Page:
Kolkata's crown

museum visit

Kolkata's crown

For someone visiting Kolkata for the first time, the sight of the majestic Victoria Memorial ensconced in a sprawling garden can be startling. “It looks like Taj Mahal!” one may exclaim.

Though not exactly true, the beautiful white building made of Makrana marbles, bearing Mughal architectural influence,  can indeed evoke some association with the world-famous structure on the bank of River Yamuna in Agra.

Taj Mahal is an architectural ode to love by a Mughal emperor in memory of his wife; Victoria Memorial is a symbol of power of the British-Indian empire. Though detractors would observe that the building is nothing but a representation of the colonial stranglehold on India, the fact remains that it is an iconic symbol of Kolkata, once the capital of British India for more than a century.

Cultural facelift

As Jayanta Sengupta, Director, Victoria Memorial, says, “It has transcended the image of subjugation of the Indian people. Today, it’s seen more as a hub of cultural activities and a house of museums where, along with British personalities, Indian heroes of the freedom struggle find place in the galleries.”  He mentions the recent survey by an international tourism website that found the Memorial was the “most visited museum” in India. “Annually, around 35 lakh people visit it.”

The museum was conceived as a commemorative memorial to Queen Victoria, who died in 1901 after a long term as the empress of a vast swath of land across the globe. It was the peak period of the British empire in India, the country a star in its crown. Lord Curzon was the viceroy at the  time. He wanted the building in a classical style. The design was put on board by Sir William Emerson, the president of the British Institute of Architects, who blended the best of British and Mughal architecture.

The Prince of Wales laid the foundation stone on his visit to the country in 1906. It was completed after 15 years and inaugurated in 1921. By that time, however, the capital was shifted to Delhi (1911), to the disappointment of many.

Few can dispute that Victoria Memorial is the finest example of the fusion of colonial and home-grown architectural styles in India. At the top of it is a 16-foot-tall bronze statue, the ‘Angel of Victory’, mounted on ball bearings that rotate with the wind.

Interestingly, Victoria Memorial was built without British government funds. The money — amounting to more than one crore and five lakh rupees at that time — came from contributions from British-Indian states, and individuals who, critics say, wanted to be in the good books of the British government. That apart, the Victoria Memorial Hall (VMH) is regarded as one of the finest repositories of colonial-era artefacts and paintings — a collection of more then 28,000 displayed across nine galleries — which capture the history of the nation extending over three centuries, beginning in 1650 AD.

Entering the premises through paths carved through a garden of over 64 acres,  and enhanced by a pond that reflects the beautiful edifice, one is greeted by a central chamber. Raj-era paintings adorn the walls. The famous Daniell paintings offer a rare glimpse of Kolkata of the 18th century. Thomas Daniell and his nephew William arrived in Kolkata in 1786 via China looking for wealthy patrons, and also to explore the mysterious country.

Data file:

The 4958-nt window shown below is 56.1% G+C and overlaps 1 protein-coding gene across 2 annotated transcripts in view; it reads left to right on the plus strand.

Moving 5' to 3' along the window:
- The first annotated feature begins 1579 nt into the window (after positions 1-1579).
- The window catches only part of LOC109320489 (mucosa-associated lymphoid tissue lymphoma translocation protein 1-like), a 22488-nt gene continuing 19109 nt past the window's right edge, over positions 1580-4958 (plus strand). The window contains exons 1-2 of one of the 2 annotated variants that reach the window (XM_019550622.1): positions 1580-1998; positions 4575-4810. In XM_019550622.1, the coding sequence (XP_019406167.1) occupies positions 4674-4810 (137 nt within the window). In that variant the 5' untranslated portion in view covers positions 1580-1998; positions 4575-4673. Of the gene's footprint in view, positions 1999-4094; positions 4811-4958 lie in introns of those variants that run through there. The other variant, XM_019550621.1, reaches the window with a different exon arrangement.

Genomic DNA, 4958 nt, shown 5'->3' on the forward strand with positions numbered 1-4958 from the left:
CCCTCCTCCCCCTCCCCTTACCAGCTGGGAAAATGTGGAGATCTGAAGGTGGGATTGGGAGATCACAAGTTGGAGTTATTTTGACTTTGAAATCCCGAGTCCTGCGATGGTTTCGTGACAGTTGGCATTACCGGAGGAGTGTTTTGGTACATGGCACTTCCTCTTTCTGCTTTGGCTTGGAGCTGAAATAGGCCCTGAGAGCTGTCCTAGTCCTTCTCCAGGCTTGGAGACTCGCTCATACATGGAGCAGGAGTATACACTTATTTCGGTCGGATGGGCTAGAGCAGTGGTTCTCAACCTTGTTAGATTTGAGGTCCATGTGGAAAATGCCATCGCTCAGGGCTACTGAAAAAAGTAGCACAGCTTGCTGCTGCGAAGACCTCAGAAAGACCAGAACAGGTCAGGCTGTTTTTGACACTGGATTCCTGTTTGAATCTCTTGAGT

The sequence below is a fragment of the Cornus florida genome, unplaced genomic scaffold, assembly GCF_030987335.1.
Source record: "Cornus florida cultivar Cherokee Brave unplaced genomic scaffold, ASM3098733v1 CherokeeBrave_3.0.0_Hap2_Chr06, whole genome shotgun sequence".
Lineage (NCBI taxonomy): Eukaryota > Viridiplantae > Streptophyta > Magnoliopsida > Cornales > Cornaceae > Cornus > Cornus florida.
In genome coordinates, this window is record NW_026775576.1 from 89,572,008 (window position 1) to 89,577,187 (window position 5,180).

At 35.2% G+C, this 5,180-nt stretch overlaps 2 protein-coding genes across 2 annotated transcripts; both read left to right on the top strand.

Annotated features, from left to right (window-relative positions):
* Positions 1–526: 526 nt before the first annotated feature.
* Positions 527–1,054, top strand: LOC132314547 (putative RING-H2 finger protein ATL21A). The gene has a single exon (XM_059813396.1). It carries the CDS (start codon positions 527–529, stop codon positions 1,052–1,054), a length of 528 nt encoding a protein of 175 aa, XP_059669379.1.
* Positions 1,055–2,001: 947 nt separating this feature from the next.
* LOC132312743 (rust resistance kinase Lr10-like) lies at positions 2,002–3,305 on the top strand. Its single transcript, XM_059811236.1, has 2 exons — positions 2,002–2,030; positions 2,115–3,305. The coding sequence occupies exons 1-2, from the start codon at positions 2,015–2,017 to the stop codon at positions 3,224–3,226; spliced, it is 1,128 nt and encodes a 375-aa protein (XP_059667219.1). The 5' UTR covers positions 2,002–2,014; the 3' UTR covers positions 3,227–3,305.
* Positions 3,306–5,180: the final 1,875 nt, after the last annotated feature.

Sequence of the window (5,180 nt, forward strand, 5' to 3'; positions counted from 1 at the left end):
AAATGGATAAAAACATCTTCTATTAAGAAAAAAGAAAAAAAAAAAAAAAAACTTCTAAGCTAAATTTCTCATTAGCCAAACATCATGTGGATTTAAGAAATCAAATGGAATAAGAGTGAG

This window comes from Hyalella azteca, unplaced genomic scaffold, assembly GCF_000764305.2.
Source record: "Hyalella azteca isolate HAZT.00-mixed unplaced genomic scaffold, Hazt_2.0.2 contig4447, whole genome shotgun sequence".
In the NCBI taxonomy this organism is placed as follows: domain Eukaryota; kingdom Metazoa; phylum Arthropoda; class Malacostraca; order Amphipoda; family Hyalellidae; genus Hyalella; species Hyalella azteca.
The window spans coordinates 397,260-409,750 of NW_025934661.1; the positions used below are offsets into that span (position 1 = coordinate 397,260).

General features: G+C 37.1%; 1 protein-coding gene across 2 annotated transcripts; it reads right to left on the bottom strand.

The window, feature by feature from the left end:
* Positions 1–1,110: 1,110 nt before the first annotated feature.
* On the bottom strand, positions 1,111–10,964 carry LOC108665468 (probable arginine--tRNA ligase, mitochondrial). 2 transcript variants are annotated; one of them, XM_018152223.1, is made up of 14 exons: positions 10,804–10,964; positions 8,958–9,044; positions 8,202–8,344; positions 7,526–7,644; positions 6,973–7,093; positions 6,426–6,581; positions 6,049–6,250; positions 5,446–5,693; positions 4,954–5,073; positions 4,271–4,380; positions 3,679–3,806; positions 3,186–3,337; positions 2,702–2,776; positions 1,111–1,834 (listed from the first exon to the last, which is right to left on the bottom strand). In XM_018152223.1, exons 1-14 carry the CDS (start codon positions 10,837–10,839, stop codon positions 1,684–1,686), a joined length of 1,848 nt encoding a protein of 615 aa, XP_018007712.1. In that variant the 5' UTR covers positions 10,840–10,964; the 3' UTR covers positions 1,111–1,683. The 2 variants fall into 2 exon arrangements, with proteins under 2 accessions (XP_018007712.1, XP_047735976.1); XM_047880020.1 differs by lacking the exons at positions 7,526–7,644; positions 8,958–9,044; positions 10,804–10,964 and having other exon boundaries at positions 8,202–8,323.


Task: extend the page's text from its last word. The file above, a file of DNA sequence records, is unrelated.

Literary trove

The collection of 12 paintings called Views of Calcutta portray Kolkata’s new Palladian buildings, roads and river ghats, temple and churches, and forms of transportation, and serve as valuable reference points to the city’s history. The Portrait Gallery, among its invaluable manuscripts, has a copy of Ain-i-Akbari by Abul Fazal, a historian in Akbar’s court, as well as a Persian translation of Nala Damayanti by him; a note book of Tipu Sultan in his own handwriting, as also many letters.

The library has rare books dating back to 1870s. A collection of beautifully-illustrated plays by William Shakespeare, a treasure trove for costume designers, Rubaiyat’s Omar Khayyam and The Arabian Nights are some of them.

Among other collections are arms and armours, postage stamps, sculptures, Mughal miniatures etc.  After Independence, the government gave a mandate for the opening of a gallery of national leaders. The VMH is under the umbrella of the government’s Ministry of Culture.

Though VMH is iconic and popular, it has to keep up with the times and retain its premier position as a museum. Well-known museums of the world plan activities to involve visitors and be visible in the cultural map of the city. “That’s what we are striving for,” asserts Sengupta. For the last couple of years, the Memorial grounds have been the venue of the Kolkata Literary Meet in January, which attracts national and international authors of repute. In fact, the grandeur of the venue and the quality of participants are said to rival old hands like the Jaipur Literary Festival. Regular special exhibits are held here, as also debates and discussions.

The Ministry of Culture has sanctioned a fund of Rs 60 crore for three years — 2014-2017 — for the first phase of upgrading the structure, Sengupta informs. Accordingly, the edifice has been cleaned, as marble tends to absorb polluting agents. All the offices within the premises of VMH are shifting to annexes to make space for new galleries. As in all major museums in the world, in VMH also only a fraction of the collection is displayed. “We plan to hold rotating special-focus exhibitions so that the public can view them. We’ll take the help of digital technology for artefacts’ conservation, and also make the galleries more interactive for visitors,” says the director.

The second phase of revamping will start from 2017 and go on till 2021, Victoria Memorial’s centenary year.

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